Ice cream in Mexico underwent a paradigm shift in the 1950s as ice became readily available, and as Italian immigrants settled in the metropolis. The best example is Chiandoni (pronounced KEY-andoni), an ice-cream parlor that is a time capsule to 1957, when Pietro Chiandoni, an Italian boxer who immigrated to Mexico, first opened its iconic crystal doors.
Aptly found in the Nápoles neighborhood, Chiandoni is the definition of old school, and thanks to the intact glassware, checkerboard floor, soda machines and — most importantly — unchanged family recipes, it continues to be as much an exercise in nostalgia as it is a gustatory delight. Its best-known treats are equally vintage-feeling, like the super soft banana ice cream (45 pesos for a single) — widely considered the best in the city — the vanilla milkshake (40 pesos), and the “Chiandoni souvenir,” with a layer of wine cake at the bottom topped withmameya, a tropical fruit native to the region, and vanilla ice creams and hazelnuts; 44 pesos for a slice (Calle Pennsylvania 255, Nápoles).
The original Nevería Roxy in Condesa, whose retro teal awnings immediately transport visitors to 1946 when it first opened, still operates on Avenida Tamaulipas (although there are nine others now). With a perennial line that curls out the front door, Roxy is where Mexico City residents, their parents, and their grandparents likely all had their first dates.
Opened by a husband-and-wife team, the shop has walls plastered with newspaper cuttings full of accolades and photos of celebrity patrons. In addition to fruit flavors (try mamey), which are made from fresh fruits carefully selected at the Mercado de la Merced as they were 70 years ago (46 pesos for a medium scoop, 56 pesos for a large scoop), Roxy’s specialties include the banana split, the “arlequín,” a mishmash of different flavors served in a glass, and the Roxy special, a three-scoop delight made with chocolate, strawberry and coconut, all 89 pesos (Avenida Tamaulipas 161, Hipódromo Condesa).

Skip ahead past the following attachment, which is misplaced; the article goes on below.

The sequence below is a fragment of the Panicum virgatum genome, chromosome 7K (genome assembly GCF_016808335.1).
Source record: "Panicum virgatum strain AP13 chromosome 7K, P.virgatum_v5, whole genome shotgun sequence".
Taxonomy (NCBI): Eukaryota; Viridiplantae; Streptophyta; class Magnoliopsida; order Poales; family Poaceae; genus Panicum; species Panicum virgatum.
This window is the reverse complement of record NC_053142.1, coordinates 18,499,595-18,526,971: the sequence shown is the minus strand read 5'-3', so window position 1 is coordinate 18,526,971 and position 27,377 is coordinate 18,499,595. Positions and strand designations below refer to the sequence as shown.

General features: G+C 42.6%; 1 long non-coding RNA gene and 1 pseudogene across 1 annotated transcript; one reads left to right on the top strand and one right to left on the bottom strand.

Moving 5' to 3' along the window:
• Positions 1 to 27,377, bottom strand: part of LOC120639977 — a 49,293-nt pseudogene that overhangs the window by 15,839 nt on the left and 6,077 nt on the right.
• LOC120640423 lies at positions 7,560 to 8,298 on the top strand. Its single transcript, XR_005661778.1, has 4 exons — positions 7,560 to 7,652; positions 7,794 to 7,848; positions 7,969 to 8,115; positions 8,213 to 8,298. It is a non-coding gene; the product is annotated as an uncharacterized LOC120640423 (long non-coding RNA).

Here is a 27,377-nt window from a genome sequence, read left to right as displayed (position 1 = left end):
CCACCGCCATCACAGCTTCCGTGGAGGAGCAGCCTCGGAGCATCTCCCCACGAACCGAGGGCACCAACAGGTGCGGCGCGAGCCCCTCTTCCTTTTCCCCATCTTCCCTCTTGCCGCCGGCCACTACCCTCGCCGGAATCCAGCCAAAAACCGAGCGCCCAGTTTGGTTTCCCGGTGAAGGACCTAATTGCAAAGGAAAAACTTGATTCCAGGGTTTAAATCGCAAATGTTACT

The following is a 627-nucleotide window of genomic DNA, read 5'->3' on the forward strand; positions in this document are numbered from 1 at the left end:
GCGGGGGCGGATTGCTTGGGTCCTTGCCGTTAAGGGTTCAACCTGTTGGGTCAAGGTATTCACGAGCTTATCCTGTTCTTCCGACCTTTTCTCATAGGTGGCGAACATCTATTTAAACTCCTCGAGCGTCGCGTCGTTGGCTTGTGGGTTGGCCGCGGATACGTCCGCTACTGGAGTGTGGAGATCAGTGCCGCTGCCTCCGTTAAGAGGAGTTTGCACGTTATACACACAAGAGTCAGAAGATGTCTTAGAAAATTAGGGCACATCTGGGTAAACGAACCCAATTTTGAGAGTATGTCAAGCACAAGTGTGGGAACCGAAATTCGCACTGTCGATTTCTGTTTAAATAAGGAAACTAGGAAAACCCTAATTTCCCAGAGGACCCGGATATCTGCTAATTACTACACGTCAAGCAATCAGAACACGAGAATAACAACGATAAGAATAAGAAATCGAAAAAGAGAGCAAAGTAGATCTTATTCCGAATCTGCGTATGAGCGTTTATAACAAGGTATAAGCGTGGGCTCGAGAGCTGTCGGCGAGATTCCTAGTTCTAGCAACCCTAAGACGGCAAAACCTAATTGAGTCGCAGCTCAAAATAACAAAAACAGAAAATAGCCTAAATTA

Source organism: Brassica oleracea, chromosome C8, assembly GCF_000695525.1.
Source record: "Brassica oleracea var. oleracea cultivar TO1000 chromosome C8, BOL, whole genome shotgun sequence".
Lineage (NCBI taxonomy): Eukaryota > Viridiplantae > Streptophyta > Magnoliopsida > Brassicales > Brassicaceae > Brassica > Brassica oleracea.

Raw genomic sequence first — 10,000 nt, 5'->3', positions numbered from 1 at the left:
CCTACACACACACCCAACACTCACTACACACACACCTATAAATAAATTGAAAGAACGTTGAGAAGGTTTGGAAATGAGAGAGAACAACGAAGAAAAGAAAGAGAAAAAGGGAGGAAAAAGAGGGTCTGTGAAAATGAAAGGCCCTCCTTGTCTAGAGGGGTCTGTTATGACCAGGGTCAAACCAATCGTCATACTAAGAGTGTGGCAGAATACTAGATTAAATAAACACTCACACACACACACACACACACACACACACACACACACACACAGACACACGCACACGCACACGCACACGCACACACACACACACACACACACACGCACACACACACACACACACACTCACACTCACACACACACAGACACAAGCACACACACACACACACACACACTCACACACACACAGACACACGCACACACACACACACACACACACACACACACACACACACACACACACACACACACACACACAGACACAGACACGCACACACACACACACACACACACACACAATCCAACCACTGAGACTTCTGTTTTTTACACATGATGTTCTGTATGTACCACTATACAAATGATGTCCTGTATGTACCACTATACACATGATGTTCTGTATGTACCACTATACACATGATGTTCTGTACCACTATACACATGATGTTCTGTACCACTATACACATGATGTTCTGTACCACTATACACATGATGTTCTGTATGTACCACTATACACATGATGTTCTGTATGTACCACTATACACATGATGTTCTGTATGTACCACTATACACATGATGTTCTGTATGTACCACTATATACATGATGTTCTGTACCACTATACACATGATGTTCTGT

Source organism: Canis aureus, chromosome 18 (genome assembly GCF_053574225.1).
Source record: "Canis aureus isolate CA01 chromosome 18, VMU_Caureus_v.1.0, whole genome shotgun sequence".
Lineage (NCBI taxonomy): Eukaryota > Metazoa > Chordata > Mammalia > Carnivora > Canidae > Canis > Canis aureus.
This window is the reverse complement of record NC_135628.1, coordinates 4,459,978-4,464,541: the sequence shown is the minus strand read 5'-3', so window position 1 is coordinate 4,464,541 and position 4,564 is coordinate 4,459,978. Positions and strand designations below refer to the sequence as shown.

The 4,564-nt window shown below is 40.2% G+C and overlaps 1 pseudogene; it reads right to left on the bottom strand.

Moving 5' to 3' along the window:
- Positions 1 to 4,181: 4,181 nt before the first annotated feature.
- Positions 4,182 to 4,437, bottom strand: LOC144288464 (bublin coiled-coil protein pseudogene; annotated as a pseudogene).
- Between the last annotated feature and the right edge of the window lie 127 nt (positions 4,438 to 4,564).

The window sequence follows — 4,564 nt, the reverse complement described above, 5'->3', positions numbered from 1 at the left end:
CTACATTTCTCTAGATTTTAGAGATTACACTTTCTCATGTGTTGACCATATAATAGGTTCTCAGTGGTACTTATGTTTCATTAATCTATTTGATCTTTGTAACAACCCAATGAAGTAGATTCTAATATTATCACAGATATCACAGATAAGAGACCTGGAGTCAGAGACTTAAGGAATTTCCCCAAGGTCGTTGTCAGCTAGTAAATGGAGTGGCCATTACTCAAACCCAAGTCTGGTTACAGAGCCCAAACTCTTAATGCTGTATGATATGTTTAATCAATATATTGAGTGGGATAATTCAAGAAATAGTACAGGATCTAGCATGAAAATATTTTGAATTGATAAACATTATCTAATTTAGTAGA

La Especial de Paris
Chiandoni and Roxy aren’t even CDMX’s oldest ice cream parlors. In a palm-size, hole in the wall in the historic downtown is La Especial de Paris, a local legend that celebrated its 100th anniversary in 2021. La Especial has been passed down over four generations of fathers and sons and has grown from a cart that sold vanilla ice cream and lime snow cones to a purveyor of more than 22 flavors at any given time.
It’s a place where time has stood still, where visitors feel like nothing has changed since it was name-dropped in famous Mexican novels and frequented by presidents and celebrities alike. It’s also one of the few shops that sells authentic vanilla ice cream made from natural vanilla. If you look closely, you’re likely to see a few vanilla seeds in your scoops. For those who want to take a walk on the wilder side, La Especial de Paris also sells flavors as exotic as tabaco (tobacco), goat cheese with raisins dipped in Cognac, and olive oil (36 pesos for a scoop; Insurgentes Centro 117, Colonia San Rafael).